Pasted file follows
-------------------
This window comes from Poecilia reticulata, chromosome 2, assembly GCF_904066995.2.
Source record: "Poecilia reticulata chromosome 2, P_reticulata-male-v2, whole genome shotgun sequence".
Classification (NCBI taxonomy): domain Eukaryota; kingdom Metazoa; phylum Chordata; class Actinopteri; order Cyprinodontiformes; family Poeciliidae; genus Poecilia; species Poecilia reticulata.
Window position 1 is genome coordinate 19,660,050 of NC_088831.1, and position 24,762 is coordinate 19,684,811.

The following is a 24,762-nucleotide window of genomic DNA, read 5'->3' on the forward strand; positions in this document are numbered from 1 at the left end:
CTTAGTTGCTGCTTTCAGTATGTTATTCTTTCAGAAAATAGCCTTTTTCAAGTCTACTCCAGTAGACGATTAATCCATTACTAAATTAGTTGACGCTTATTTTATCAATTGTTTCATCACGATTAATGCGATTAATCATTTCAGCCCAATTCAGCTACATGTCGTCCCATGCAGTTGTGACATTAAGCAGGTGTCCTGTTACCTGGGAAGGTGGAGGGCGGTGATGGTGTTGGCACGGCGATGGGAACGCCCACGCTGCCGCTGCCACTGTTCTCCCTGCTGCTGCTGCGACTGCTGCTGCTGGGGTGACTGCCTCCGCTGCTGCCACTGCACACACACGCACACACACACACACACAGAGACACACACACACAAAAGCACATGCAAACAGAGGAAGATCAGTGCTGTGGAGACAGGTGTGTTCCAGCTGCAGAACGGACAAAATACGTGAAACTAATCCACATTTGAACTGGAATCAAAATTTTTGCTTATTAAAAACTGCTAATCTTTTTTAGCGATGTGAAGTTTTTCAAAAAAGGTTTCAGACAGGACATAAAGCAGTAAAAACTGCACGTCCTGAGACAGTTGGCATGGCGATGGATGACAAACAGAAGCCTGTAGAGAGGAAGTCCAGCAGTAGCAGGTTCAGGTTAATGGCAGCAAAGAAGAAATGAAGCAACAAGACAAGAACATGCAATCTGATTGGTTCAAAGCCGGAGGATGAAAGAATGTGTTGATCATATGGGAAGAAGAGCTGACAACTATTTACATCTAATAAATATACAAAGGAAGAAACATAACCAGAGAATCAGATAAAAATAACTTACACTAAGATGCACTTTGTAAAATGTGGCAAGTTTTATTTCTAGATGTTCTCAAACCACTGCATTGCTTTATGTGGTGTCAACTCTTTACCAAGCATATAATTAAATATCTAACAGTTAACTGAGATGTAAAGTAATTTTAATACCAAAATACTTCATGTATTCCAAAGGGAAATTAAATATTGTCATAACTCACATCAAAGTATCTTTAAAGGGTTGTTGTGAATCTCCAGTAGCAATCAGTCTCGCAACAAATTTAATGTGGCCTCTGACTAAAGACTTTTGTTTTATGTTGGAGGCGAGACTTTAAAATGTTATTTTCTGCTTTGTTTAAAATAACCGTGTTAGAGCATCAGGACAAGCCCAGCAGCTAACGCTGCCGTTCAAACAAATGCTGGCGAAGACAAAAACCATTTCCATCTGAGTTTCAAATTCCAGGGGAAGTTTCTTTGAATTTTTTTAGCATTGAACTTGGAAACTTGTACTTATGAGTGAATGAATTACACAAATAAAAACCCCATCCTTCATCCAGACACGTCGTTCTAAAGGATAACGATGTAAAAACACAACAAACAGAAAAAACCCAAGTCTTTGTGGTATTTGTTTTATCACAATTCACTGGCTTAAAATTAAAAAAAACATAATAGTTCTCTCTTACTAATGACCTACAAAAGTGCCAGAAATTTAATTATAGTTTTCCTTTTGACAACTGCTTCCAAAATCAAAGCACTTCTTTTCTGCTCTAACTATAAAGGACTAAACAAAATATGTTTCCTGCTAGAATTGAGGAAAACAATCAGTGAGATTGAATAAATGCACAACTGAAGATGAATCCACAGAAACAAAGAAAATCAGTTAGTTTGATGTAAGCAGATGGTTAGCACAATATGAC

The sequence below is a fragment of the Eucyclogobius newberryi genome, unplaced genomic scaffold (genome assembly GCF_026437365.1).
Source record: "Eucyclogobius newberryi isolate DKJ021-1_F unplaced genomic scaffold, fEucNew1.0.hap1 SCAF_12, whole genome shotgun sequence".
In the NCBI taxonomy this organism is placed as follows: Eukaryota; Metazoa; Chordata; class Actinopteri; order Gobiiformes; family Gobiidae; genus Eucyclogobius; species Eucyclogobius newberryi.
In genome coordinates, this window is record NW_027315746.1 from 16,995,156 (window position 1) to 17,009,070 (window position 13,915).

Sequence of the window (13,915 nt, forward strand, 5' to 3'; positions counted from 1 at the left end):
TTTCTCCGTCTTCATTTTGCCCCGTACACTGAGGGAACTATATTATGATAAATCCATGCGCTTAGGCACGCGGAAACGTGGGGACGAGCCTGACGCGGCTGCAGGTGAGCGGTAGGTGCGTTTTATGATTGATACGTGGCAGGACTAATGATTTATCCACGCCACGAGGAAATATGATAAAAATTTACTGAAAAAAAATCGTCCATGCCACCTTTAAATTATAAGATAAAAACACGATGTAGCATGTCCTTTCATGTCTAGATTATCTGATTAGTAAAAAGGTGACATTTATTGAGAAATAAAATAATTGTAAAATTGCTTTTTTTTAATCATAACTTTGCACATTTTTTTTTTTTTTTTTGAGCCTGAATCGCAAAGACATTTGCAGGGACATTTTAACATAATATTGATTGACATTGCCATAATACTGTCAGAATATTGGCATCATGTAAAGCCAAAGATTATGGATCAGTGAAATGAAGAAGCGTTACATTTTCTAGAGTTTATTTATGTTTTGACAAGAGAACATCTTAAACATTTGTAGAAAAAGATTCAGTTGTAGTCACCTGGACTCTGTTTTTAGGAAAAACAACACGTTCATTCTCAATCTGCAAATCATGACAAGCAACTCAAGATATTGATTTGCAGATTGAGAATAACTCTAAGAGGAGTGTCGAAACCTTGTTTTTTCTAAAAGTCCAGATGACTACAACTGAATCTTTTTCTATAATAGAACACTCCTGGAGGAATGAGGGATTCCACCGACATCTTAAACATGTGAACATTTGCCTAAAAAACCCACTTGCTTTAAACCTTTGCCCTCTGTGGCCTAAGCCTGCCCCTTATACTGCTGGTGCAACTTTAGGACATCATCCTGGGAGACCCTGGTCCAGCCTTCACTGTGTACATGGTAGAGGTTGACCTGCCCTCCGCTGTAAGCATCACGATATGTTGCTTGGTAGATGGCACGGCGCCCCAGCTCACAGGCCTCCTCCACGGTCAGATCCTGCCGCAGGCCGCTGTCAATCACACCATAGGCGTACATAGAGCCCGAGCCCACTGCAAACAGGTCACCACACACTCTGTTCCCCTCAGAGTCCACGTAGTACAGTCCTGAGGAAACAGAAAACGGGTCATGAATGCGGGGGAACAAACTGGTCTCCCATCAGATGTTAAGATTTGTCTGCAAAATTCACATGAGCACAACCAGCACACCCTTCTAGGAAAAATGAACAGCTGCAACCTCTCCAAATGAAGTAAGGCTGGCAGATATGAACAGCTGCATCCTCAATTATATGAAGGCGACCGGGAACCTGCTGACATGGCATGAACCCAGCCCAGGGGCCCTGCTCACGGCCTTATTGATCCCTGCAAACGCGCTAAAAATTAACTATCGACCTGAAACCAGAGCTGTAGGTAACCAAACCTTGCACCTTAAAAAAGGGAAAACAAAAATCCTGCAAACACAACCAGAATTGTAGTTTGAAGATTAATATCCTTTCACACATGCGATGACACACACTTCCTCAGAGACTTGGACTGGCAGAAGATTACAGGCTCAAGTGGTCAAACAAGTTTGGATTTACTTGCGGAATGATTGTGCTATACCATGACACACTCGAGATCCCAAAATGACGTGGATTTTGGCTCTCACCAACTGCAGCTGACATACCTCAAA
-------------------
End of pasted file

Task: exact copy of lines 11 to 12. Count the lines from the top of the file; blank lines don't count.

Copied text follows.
Sequence of the window (13,915 nt, forward strand, 5' to 3'; positions counted from 1 at the left end):
TTTCTCCGTCTTCATTTTGCCCCGTACACTGAGGGAACTATATTATGATAAATCCATGCGCTTAGGCACGCGGAAACGTGGGGACGAGCCTGACGCGGCTGCAGGTGAGCGGTAGGTGCGTTTTATGATTGATACGTGGCAGGACTAATGATTTATCCACGCCACGAGGAAATATGATAAAAATTTACTGAAAAAAAATCGTCCATGCCACCTTTAAATTATAAGATAAAAACACGATGTAGCATGTCCTTTCATGTCTAGATTATCTGATTAGTAAAAAGGTGACATTTATTGAGAAATAAAATAATTGTAAAATTGCTTTTTTTTAATCATAACTTTGCACATTTTTTTTTTTTTTTTTGAGCCTGAATCGCAAAGACATTTGCAGGGACATTTTAACATAATATTGATTGACATTGCCATAATACTGTCAGAATATTGGCATCATGTAAAGCCAAAGATTATGGATCAGTGAAATGAAGAAGCGTTACATTTTCTAGAGTTTATTTATGTTTTGACAAGAGAACATCTTAAACATTTGTAGAAAAAGATTCAGTTGTAGTCACCTGGACTCTGTTTTTAGGAAAAACAACACGTTCATTCTCAATCTGCAAATCATGACAAGCAACTCAAGATATTGATTTGCAGATTGAGAATAACTCTAAGAGGAGTGTCGAAACCTTGTTTTTTCTAAAAGTCCAGATGACTACAACTGAATCTTTTTCTATAATAGAACACTCCTGGAGGAATGAGGGATTCCACCGACATCTTAAACATGTGAACATTTGCCTAAAAAACCCACTTGCTTTAAACCTTTGCCCTCTGTGGCCTAAGCCTGCCCCTTATACTGCTGGTGCAACTTTAGGACATCATCCTGGGAGACCCTGGTCCAGCCTTCACTGTGTACATGGTAGAGGTTGACCTGCCCTCCGCTGTAAGCATCACGATATGTTGCTTGGTAGATGGCACGGCGCCCCAGCTCACAGGCCTCCTCCACGGTCAGATCCTGCCGCAGGCCGCTGTCAATCACACCATAGGCGTACATAGAGCCCGAGCCCACTGCAAACAGGTCACCACACACTCTGTTCCCCTCAGAGTCCACGTAGTACAGTCCTGAGGAAACAGAAAACGGGTCATGAATGCGGGGGAACAAACTGGTCTCCCATCAGATGTTAAGATTTGTCTGCAAAATTCACATGAGCACAACCAGCACACCCTTCTAGGAAAAATGAACAGCTGCAACCTCTCCAAATGAAGTAAGGCTGGCAGATATGAACAGCTGCATCCTCAATTATATGAAGGCGACCGGGAACCTGCTGACATGGCATGAACCCAGCCCAGGGGCCCTGCTCACGGCCTTATTGATCCCTGCAAACGCGCTAAAAATTAACTATCGACCTGAAACCAGAGCTGTAGGTAACCAAACCTTGCACCTTAAAAAAGGGAAAACAAAAATCCTGCAAACACAACCAGAATTGTAGTTTGAAGATTAATATCCTTTCACACATGCGATGACACACACTTCCTCAGAGACTTGGACTGGCAGAAGATTACAGGCTCAAGTGGTCAAACAAGTTTGGATTTACTTGCGGAATGATTGTGCTATACCATGACACACTCGAGATCCCAAAATGACGTGGATTTTGGCTCTCACCAACTGCAGCTGACATACCTCAAA